The actor who played the young Anakin Skywalker in 'Star Wars: the Phantom Menace' has been arrested following a high speed chase.
Jake Lloyd who played the budding Podracer, was caught by police only after crashing into some trees. Lloyd was driving in South Carolina when officers signalled for him to pull over. However, the 26 year old decided to practice his Podracing skills and led the police into a chase lasting miles and which led into a different county.
Lloyd character, Anakin Skywalker (later to become Darth Vader) was infamous for his Podracing skills at such a young age, a dangerous sport which involves driving an anti gravity vehicle and often seen racers lose their lives in crashes. In the end, Lloyd lost this race with police, crashing through a fence and hitting several trees.
He has now been arrested for reckless driving, failure to stop, resisting arrest and driving without a license.
Today we look at the actions of the former Anakin Skywalker and see what punishment he would face under UK road traffic laws.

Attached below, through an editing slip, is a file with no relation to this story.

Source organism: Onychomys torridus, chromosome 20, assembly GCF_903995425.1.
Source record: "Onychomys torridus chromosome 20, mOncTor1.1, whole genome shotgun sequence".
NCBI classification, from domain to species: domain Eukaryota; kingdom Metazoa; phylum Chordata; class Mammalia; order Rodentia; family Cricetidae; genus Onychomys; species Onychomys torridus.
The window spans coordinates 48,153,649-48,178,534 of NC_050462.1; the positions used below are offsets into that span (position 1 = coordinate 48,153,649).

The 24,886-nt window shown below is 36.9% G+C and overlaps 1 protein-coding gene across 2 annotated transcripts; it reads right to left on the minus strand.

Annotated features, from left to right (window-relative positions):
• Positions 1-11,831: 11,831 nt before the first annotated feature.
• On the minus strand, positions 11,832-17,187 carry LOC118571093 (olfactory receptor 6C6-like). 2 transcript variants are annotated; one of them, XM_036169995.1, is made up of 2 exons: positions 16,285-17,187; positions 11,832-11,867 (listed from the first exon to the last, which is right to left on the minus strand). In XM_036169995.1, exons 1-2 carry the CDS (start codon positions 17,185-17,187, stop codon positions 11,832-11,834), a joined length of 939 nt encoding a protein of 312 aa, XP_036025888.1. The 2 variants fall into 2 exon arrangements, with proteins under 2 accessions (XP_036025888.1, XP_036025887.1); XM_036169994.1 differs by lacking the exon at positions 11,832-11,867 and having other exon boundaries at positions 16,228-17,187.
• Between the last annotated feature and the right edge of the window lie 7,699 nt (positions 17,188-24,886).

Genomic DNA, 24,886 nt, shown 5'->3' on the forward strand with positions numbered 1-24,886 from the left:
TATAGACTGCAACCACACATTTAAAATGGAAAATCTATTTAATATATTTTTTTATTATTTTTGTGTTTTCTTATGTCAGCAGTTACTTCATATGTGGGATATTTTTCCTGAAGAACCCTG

What offences would I commit if I practice Podracing with the police?
Speeding - Speeding is a pretty simple rule to follow in theory: You must not drive faster than the stated speed limit for the type of road you are driving on and the type of vehicle you are driving. The speed limit is an absolute maximum, you should also take into account any mitigating weather or traffic conditions.
The minimum penalty for speeding is a fine of £100 and 3 penalty points, however this will increase dependent on the extremity of the offence You can be disqualified from driving if you build up 12 or more penalty points within a period of 3 years or if you're still within 2 years of passing your driving test, your driving licence will be revoked where you build up 6 or more penalty points.
Driving without a license - Driving without a valid license is also an offence under UK law. The penalty for the basic offence is 3 to 6 penalty points, a fine of up to £1,000, and possible disqualification from driving. This offence is particularly serious as unlicensed driver pose a danger to other road users and pedestrians and thus the potential penalties are significant.
Failing to stop for police - Police have wide ranging powers to stop you under the Road Traffic 1988. Thee powers can only be exercised by police officers in uniform however, so where police officers in plain clothes in an unmarked police car attempt to stop you, you do not commit an offence if you fail to stop. However, if you fail to stop for police in uniform you will have committed an offence.
Related: Road Traffic Offence Guides